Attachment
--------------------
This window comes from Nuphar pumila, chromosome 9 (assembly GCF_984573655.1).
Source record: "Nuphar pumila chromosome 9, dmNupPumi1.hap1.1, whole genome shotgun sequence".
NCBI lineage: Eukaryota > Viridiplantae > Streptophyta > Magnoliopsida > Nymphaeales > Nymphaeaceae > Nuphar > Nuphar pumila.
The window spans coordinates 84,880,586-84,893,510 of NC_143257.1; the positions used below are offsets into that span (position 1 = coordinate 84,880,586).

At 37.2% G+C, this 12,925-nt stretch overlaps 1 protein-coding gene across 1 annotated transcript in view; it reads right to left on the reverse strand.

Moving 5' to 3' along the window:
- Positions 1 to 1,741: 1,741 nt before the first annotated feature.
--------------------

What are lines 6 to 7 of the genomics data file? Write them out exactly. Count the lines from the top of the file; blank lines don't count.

Moving 5' to 3' along the window:
- Positions 1 to 1,741: 1,741 nt before the first annotated feature.